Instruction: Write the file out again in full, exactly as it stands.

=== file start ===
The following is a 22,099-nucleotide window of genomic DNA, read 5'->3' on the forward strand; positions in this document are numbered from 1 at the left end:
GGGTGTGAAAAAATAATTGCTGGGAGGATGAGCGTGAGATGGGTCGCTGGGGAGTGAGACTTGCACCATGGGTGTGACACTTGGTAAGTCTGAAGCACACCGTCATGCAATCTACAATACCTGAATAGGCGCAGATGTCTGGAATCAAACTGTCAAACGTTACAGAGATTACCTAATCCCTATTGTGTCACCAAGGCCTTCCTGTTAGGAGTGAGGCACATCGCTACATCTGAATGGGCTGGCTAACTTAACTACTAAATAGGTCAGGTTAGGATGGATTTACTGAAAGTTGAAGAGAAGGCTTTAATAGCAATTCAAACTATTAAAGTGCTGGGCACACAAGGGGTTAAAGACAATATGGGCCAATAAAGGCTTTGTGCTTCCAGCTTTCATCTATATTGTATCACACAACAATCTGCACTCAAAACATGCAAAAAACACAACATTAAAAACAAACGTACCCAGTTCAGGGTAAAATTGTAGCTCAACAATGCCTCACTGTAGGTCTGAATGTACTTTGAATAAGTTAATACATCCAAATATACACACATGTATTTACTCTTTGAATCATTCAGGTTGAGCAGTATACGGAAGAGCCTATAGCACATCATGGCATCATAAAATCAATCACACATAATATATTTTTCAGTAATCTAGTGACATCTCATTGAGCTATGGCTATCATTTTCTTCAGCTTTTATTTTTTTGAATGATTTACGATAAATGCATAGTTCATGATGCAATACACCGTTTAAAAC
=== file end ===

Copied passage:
The following is a 22,099-nucleotide window of genomic DNA, read 5'->3' on the forward strand; positions in this document are numbered from 1 at the left end:
GGGTGTGAAAAAATAATTGCTGGGAGGATGAGCGTGAGATGGGTCGCTGGGGAGTGAGACTTGCACCATGGGTGTGACACTTGGTAAGTCTGAAGCACACCGTCATGCAATCTACAATACCTGAATAGGCGCAGATGTCTGGAATCAAACTGTCAAACGTTACAGAGATTACCTAATCCCTATTGTGTCACCAAGGCCTTCCTGTTAGGAGTGAGGCACATCGCTACATCTGAATGGGCTGGCTAACTTAACTACTAAATAGGTCAGGTTAGGATGGATTTACTGAAAGTTGAAGAGAAGGCTTTAATAGCAATTCAAACTATTAAAGTGCTGGGCACACAAGGGGTTAAAGACAATATGGGCCAATAAAGGCTTTGTGCTTCCAGCTTTCATCTATATTGTATCACACAACAATCTGCACTCAAAACATGCAAAAAACACAACATTAAAAACAAACGTACCCAGTTCAGGGTAAAATTGTAGCTCAACAATGCCTCACTGTAGGTCTGAATGTACTTTGAATAAGTTAATACATCCAAATATACACACATGTATTTACTCTTTGAATCATTCAGGTTGAGCAGTATACGGAAGAGCCTATAGCACATCATGGCATCATAAAATCAATCACACATAATATATTTTTCAGTAATCTAGTGACATCTCATTGAGCTATGGCTATCATTTTCTTCAGCTTTTATTTTTTTGAATGATTTACGATAAATGCATAGTTCATGATGCAATACACCGTTTAAAAC